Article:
The health professional can use the matrix in Table 1 to assess the area of patient resistance with a view to planning interventions designed to counteract fallacious elements in a patient's health beliefs. Affective and cognitive interventions can be initiated to fit the level of the resistance, such as:

  1. providing reassurance for over cautiousness (zone A1)
  2. giving detailed information or rationales to counteract faulty reasoning (C1)
  3. helping to develop trust with suspicious reactions (A2)
  4. providing explanations to shift a biased focus (C2)
  5. providing hope for success to weaken rejection (A3)
  6. providing expertise opinion to overcome dogmatic beliefs (C3).

Once identified by zone, resistance to information can be counteracted in verbal or written exchanges with the client, either individually or in a group. Negative or resistive speech acts can be neutralized and transformed by means of exposure to speech acts from positive models of health professionals or other the statements made by more receptive clients. This kind of transformation can be seen in the following statement by a student in a report written some time after the lecture on colonic hydrotherapy: "When I first heard about it, my first reaction was gross! A1 I didn't have enough information to validate these feelings C1. However, after learning the facts, I was surprised to find myself a little more open to this health technique +A2. My first reaction was ‘No ways’, because it was something new to me and it scared me A2."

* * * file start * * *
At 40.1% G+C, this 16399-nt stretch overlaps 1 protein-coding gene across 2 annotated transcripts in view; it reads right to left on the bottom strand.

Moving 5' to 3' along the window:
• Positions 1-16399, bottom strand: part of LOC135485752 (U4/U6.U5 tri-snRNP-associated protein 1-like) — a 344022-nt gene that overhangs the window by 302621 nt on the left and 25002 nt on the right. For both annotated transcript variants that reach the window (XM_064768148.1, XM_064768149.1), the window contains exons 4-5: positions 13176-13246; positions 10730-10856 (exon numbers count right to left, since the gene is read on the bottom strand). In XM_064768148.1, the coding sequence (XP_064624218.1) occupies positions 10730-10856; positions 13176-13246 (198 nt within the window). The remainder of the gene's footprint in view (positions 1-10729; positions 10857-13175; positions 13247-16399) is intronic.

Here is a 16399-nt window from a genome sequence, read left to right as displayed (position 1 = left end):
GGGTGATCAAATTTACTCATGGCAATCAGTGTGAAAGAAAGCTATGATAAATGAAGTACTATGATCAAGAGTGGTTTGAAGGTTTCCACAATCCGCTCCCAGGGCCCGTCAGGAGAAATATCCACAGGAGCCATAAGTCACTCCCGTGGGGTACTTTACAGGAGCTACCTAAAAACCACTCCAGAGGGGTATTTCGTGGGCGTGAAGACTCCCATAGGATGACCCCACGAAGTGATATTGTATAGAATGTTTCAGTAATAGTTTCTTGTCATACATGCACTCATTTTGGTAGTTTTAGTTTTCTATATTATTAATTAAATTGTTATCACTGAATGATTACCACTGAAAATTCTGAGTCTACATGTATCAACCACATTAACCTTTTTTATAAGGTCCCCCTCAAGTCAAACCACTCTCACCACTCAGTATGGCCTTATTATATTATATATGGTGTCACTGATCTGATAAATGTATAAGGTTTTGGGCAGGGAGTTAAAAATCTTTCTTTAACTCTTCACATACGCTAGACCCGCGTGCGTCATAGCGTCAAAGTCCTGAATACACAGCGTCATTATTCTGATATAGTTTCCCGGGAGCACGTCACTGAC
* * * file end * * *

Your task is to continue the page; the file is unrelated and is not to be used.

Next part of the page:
The zones defined in Table 1 are here indicated. This statement contains various affective and cognitive speech acts. There is evidence for the presence of level 2 affective resistance (A2): "My first reaction was gross!” and then its transformation into a positive speech act: "I was surprised to find myself a little more open" (+A2). A similar change is evident in another student's response, "I personally do not feel comfortable about it yet, but if it grows in popularity, I might try it." When the affect is transformed from resistance to acceptance it may be useful to label them with the +sign. Transformation into positive speech acts at the three levels may be labeled from ignorance to knowledge (level 1), from misconception to valid reasoning (level 2), and from opposition to acceptance (level 3).